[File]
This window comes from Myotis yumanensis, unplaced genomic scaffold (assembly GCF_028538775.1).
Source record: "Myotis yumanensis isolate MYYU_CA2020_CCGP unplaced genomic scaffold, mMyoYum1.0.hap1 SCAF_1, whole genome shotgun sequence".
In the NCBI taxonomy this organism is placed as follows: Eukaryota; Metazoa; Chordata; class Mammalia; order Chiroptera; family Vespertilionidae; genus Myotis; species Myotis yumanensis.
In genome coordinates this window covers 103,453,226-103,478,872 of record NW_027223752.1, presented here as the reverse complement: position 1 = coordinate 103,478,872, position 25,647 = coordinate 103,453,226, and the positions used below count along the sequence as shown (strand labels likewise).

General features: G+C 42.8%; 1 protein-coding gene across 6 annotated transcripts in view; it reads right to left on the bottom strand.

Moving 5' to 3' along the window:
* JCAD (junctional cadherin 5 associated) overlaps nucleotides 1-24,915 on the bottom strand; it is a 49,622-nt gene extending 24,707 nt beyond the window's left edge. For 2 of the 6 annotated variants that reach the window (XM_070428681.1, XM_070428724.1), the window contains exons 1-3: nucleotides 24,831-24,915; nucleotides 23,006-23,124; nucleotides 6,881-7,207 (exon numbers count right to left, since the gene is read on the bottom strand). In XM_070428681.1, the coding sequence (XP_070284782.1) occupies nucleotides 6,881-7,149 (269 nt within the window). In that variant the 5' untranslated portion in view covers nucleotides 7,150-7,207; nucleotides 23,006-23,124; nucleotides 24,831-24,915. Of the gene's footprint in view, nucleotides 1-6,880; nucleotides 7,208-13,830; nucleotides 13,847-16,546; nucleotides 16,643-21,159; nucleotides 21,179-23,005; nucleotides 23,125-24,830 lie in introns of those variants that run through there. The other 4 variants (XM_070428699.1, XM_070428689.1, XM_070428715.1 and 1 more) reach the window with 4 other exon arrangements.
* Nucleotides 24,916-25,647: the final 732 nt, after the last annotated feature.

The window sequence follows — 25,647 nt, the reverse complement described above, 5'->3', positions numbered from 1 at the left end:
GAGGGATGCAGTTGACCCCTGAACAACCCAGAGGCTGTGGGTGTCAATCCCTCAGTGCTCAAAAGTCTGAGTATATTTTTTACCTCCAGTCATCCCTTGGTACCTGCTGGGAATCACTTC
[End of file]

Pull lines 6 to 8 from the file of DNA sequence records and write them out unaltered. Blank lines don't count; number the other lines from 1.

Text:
Moving 5' to 3' along the window:
* JCAD (junctional cadherin 5 associated) overlaps nucleotides 1-24,915 on the bottom strand; it is a 49,622-nt gene extending 24,707 nt beyond the window's left edge. For 2 of the 6 annotated variants that reach the window (XM_070428681.1, XM_070428724.1), the window contains exons 1-3: nucleotides 24,831-24,915; nucleotides 23,006-23,124; nucleotides 6,881-7,207 (exon numbers count right to left, since the gene is read on the bottom strand). In XM_070428681.1, the coding sequence (XP_070284782.1) occupies nucleotides 6,881-7,149 (269 nt within the window). In that variant the 5' untranslated portion in view covers nucleotides 7,150-7,207; nucleotides 23,006-23,124; nucleotides 24,831-24,915. Of the gene's footprint in view, nucleotides 1-6,880; nucleotides 7,208-13,830; nucleotides 13,847-16,546; nucleotides 16,643-21,159; nucleotides 21,179-23,005; nucleotides 23,125-24,830 lie in introns of those variants that run through there. The other 4 variants (XM_070428699.1, XM_070428689.1, XM_070428715.1 and 1 more) reach the window with 4 other exon arrangements.
* Nucleotides 24,916-25,647: the final 732 nt, after the last annotated feature.